The year between my postdoctoral fellowship and my job as a program director, I participated in a wonderful program called the Grant Associates Program. The program trained bench scientists to be science administrators. I had the incredible opportunity to learn about grants, contracts, scientific review and budgets, and I shadowed an NIH institute director for a week. I did my program rotation at the National Center for Human Genome Research, and I was fortunate to get a job there afterwards. I just loved the small start-up feel of what eventually became NHGRI. Early on, there were very few of us working on it, but there was lots of energy, and it was very exciting.

Soo: Were there projects that you worked on that you're particularly proud of?

Feingold: The Encyclopedia of DNA Elements (ENCODE) program is the one I feel most proud of, having worked on it for almost 20 years. I poured a lot of myself into that program. A fun fact is that I came up with the name “ENCODE.” It's been gratifying to pull people together as a consortium to create a resource that's highly used by the research community. As of a couple of years ago, the community published over 2,000 papers in basic biology, tool development and human disease studies using the ENCODE resource. It turns out that ENCODE helped to find an enhancer region that regulates fetal hemoglobin expression. It's now a major target for gene therapy for sickle cell disease and beta thalassemia. To me, that is like my whole career coming full circle.


I’ve also done a lot of work with standard research grants, and I’ve enjoyed working with junior researchers and helping to foster their career development. I'm proud of co-leading our program analyst group, who help manage our research consortia and different grant programs. It’s really rewarding to mentor young people, help them succeed in their first jobs, see them get excited about genetics and genomics and go on to have highly successful careers.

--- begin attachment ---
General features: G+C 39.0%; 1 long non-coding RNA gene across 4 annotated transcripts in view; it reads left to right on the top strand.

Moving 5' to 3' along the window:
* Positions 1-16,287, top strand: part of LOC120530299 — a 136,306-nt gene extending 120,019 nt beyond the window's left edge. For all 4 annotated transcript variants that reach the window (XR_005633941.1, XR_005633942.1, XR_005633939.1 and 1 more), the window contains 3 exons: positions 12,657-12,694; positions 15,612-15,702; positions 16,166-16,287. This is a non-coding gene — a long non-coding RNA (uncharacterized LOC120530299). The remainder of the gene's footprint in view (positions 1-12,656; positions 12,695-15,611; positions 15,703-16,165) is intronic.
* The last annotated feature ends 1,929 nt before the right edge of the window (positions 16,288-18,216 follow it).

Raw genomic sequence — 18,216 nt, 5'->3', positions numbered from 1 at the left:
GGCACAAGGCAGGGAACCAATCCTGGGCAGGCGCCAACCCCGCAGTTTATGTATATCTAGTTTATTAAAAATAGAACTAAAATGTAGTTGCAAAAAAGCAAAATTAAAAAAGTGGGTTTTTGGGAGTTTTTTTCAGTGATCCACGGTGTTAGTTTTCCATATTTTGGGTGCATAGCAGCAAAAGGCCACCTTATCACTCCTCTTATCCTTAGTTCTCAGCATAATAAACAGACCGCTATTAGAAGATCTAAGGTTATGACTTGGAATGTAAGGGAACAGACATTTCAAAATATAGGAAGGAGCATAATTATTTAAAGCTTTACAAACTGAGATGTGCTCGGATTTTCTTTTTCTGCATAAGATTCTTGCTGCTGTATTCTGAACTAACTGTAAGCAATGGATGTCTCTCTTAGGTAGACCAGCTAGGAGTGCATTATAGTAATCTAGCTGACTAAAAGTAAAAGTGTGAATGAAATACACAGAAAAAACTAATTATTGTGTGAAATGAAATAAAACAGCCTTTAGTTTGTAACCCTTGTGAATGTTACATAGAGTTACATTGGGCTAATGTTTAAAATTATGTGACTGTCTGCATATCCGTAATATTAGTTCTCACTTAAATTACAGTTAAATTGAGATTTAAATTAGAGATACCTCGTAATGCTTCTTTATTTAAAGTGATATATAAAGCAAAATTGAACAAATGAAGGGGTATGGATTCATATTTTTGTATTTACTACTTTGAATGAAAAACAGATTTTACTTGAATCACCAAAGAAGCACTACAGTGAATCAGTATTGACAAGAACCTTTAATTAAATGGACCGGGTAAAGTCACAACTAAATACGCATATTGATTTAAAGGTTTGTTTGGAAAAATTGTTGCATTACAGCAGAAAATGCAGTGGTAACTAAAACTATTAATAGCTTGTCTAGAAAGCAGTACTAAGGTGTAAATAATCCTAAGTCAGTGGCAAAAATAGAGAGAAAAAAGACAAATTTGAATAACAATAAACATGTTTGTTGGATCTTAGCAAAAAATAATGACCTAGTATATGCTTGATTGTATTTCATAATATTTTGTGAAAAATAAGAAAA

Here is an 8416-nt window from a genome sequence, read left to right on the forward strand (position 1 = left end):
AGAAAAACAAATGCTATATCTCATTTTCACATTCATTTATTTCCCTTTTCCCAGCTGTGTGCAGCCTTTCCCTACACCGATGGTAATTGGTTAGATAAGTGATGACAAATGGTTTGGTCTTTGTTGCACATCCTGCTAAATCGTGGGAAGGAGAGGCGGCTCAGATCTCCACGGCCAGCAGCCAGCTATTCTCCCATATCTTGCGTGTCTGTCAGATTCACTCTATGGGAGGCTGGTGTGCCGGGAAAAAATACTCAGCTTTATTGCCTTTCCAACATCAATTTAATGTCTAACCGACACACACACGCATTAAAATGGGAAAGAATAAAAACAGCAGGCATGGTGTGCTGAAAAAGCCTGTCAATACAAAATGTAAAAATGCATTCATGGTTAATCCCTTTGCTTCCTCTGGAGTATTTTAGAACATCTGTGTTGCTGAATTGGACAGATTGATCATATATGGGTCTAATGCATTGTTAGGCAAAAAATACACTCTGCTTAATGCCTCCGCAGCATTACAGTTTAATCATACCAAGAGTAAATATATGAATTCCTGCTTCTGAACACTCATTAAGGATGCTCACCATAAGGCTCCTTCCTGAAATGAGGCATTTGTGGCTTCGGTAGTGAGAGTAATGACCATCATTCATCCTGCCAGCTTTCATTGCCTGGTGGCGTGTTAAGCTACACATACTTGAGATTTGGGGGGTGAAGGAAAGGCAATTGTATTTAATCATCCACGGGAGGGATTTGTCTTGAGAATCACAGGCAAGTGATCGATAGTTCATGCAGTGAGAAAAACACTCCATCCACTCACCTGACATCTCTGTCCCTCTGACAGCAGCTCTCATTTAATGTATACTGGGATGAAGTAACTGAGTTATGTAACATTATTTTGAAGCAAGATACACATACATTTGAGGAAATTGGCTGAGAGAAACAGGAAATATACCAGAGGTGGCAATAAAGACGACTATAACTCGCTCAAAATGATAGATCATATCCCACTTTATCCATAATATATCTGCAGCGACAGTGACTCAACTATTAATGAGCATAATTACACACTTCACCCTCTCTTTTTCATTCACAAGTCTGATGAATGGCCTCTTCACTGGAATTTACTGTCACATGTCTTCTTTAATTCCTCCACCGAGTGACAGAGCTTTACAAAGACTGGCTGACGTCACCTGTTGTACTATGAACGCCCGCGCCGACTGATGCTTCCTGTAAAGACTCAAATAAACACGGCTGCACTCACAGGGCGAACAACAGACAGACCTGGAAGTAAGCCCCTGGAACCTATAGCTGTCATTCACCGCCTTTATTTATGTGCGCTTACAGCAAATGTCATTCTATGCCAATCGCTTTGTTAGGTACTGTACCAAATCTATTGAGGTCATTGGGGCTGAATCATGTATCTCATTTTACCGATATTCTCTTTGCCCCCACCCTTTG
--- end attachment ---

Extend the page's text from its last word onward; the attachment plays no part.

Soo: What is your advice for those interested in directing scientific programs?

Feingold: When I decided to switch over to the extramural side of the NIH 30 years ago, some of my colleagues felt like I was leaving science, but nothing was further from the truth. You’re approaching science in a different way, but you get to see the cutting edge and where the field is going. You get to help direct and facilitate science, so you're having impact at a different level — not as deep into anything, but much broader. It’s exciting and you get to help people, so I've loved it. One of the most wonderful things about being at NHGRI is that there are always new opportunities. NHGRI is a special place, and I feel fortunate to have been part of it.

Soo: Now that you're retiring, what are you looking forward to spending your time on?

Feingold: I love to hike, so I want to do more of that. One of my goals is to visit all the national parks. I also want to do a little more traveling beyond seeing the national parks. I would love to do more volunteer work to help getting out the vote because that's super important, as well as volunteer at local parks and finding ways to give back to the community through nonprofits in the Montgomery County area.  My immediate plans also include working at NHGRI as a part-time contractor, so I’ll be able to transition into retirement more slowly and still interact with my amazing NHGRI colleagues.

Last updated: February 15, 2023